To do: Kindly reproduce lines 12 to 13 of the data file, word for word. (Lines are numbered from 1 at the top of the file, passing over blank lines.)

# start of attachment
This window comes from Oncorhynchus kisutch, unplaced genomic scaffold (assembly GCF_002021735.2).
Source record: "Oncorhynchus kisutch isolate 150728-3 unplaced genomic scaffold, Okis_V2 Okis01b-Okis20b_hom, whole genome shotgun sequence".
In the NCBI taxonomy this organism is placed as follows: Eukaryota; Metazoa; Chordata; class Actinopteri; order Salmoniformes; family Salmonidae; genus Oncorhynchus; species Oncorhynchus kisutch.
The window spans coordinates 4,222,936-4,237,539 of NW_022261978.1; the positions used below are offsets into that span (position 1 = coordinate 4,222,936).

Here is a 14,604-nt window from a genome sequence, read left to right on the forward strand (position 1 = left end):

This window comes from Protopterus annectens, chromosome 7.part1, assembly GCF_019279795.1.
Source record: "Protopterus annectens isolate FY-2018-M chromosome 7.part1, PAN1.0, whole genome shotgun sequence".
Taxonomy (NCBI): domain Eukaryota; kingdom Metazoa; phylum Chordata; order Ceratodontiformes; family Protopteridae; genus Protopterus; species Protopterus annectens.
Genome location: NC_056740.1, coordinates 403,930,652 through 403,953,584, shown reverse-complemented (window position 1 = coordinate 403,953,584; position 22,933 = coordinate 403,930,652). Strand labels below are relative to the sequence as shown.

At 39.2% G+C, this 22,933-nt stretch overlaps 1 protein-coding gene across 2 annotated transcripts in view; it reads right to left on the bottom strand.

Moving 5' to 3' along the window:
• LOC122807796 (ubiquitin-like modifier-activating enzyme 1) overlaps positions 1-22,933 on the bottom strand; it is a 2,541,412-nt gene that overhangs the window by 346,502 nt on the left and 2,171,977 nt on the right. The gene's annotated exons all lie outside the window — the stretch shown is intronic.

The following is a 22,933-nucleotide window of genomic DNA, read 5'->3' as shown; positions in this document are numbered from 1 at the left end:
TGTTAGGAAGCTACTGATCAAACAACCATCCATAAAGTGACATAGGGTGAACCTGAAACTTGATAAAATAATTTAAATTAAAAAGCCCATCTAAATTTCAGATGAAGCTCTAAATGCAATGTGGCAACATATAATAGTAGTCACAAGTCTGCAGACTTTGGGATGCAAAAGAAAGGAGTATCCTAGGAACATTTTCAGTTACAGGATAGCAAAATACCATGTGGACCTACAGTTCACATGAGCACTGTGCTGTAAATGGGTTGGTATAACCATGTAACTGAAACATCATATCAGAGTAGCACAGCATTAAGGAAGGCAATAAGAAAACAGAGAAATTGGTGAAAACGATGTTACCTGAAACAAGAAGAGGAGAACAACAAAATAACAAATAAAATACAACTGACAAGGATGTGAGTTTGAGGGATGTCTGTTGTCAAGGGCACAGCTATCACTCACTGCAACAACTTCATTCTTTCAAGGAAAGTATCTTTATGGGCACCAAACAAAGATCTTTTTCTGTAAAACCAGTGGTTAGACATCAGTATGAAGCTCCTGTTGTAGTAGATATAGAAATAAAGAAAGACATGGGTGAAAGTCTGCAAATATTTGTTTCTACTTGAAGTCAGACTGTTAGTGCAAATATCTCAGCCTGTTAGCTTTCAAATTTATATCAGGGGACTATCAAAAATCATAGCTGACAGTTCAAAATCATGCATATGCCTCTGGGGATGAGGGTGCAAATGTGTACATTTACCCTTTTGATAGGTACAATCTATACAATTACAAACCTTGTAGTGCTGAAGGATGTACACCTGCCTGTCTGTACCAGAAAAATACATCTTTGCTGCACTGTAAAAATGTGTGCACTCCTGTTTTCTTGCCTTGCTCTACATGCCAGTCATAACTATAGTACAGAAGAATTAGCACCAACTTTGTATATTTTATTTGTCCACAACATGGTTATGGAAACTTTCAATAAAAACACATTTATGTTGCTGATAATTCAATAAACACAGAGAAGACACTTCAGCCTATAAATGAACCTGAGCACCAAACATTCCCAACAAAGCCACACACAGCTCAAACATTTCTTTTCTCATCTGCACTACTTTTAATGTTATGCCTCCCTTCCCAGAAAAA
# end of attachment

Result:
• LOC122807796 (ubiquitin-like modifier-activating enzyme 1) overlaps positions 1-22,933 on the bottom strand; it is a 2,541,412-nt gene that overhangs the window by 346,502 nt on the left and 2,171,977 nt on the right. The gene's annotated exons all lie outside the window — the stretch shown is intronic.

The following is a 22,933-nucleotide window of genomic DNA, read 5'->3' as shown; positions in this document are numbered from 1 at the left end: